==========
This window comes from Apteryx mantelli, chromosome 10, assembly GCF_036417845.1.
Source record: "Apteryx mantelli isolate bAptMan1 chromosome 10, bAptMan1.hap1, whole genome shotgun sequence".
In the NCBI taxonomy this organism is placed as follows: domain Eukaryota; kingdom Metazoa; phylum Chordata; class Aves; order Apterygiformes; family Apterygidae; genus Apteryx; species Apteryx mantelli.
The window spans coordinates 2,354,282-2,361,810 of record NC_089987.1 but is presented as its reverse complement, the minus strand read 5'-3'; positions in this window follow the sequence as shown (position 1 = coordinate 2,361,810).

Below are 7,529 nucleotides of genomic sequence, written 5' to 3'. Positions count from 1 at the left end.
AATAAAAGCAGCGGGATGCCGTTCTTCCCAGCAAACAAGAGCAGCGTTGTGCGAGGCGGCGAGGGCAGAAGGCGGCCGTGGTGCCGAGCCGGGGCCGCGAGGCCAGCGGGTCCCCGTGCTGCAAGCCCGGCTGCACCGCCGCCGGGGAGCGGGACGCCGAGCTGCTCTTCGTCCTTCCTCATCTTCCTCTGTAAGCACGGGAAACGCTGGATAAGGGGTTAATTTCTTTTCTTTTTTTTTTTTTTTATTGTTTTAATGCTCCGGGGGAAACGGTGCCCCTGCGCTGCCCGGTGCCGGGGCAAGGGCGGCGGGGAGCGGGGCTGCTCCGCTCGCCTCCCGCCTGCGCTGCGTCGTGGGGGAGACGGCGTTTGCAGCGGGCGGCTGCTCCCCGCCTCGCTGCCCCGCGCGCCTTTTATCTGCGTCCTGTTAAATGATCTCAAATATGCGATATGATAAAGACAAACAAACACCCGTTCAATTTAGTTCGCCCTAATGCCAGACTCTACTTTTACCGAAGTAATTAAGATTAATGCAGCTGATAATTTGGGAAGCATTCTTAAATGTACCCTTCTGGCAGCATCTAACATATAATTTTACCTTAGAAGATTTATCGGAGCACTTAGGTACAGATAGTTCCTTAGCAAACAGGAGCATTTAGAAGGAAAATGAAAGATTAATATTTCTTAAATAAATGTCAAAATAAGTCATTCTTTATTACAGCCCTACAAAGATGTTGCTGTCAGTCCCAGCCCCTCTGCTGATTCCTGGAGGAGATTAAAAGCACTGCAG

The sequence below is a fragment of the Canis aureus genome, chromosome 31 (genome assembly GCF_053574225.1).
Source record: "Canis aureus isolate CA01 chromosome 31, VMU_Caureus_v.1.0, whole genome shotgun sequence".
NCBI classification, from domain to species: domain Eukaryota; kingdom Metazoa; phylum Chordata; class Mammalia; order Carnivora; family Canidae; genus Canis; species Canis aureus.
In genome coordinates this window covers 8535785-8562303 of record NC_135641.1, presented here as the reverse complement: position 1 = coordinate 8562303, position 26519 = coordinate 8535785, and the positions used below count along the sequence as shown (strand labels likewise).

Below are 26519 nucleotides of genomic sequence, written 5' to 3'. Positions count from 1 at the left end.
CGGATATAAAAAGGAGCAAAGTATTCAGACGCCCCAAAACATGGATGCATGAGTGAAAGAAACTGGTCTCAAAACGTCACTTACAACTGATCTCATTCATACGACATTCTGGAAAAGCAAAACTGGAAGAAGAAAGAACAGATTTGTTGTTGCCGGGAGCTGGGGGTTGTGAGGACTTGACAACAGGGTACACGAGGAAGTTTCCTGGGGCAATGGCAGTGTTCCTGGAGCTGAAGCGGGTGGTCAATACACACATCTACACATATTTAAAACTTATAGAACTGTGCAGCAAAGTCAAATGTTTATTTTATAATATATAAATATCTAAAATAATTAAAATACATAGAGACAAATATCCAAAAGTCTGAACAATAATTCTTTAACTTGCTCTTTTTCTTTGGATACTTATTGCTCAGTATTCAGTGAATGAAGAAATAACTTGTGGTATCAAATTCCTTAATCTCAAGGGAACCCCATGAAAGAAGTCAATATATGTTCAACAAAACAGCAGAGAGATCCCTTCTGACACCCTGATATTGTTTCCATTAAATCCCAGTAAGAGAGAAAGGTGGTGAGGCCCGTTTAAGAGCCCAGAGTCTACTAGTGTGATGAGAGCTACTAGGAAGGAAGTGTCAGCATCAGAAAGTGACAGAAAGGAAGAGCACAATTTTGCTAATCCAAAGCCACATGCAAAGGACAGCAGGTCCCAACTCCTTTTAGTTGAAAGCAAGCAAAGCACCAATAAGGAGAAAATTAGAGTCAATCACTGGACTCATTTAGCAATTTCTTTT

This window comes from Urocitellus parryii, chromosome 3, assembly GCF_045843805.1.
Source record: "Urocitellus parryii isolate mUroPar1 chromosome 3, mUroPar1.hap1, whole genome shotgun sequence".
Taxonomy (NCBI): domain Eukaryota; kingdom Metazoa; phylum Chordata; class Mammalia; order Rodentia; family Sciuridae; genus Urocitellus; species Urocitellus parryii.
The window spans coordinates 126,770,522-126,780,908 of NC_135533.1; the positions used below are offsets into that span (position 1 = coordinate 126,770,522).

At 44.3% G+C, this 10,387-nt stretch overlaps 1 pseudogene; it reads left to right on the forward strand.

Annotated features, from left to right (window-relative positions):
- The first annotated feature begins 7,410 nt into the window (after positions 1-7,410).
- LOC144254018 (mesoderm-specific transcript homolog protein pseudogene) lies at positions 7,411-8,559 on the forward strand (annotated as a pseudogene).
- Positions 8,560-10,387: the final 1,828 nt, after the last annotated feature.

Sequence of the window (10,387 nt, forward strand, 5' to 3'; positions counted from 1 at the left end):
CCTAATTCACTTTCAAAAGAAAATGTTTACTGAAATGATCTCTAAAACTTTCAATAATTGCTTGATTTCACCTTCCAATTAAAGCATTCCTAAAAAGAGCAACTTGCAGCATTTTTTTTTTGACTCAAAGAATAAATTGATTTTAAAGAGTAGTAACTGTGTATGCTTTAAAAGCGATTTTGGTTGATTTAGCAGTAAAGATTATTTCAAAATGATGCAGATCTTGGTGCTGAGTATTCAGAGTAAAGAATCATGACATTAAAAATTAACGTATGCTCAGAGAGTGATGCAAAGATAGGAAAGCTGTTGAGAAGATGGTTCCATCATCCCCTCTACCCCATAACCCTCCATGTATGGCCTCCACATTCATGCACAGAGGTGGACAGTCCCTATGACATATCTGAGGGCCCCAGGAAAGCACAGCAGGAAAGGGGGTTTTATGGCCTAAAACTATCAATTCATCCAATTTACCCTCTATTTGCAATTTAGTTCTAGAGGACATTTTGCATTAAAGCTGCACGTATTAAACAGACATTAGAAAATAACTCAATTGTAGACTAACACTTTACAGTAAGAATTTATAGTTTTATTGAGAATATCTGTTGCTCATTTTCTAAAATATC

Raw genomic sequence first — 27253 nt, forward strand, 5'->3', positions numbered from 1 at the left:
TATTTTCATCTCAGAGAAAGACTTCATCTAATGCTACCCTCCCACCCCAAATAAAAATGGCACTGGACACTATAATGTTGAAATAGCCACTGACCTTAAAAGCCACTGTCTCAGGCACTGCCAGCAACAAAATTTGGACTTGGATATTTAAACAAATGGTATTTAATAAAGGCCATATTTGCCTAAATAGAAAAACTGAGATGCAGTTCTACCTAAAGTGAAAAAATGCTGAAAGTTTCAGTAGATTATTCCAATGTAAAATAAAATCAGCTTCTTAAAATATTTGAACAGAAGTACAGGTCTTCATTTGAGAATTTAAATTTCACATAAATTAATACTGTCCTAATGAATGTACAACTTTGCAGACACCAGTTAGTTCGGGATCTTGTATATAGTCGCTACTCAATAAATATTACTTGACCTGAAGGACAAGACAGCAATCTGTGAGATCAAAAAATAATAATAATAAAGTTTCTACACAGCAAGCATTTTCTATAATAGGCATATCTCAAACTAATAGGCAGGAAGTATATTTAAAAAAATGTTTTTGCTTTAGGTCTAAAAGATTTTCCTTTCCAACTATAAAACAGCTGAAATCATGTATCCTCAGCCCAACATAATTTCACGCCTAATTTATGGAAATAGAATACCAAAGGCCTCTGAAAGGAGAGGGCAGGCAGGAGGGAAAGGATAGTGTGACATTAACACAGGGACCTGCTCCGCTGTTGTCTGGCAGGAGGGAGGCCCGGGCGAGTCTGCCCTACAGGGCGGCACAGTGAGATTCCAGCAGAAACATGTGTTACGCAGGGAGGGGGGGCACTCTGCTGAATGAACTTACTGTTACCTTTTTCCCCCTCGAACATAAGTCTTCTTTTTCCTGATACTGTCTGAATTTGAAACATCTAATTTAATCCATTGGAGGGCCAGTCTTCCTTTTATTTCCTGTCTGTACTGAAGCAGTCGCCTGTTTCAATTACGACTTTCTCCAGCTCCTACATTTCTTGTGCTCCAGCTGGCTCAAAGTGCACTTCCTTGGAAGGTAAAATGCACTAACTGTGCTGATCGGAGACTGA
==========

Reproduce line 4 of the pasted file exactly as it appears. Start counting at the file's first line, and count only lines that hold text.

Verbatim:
The window spans coordinates 2,354,282-2,361,810 of record NC_089987.1 but is presented as its reverse complement, the minus strand read 5'-3'; positions in this window follow the sequence as shown (position 1 = coordinate 2,361,810).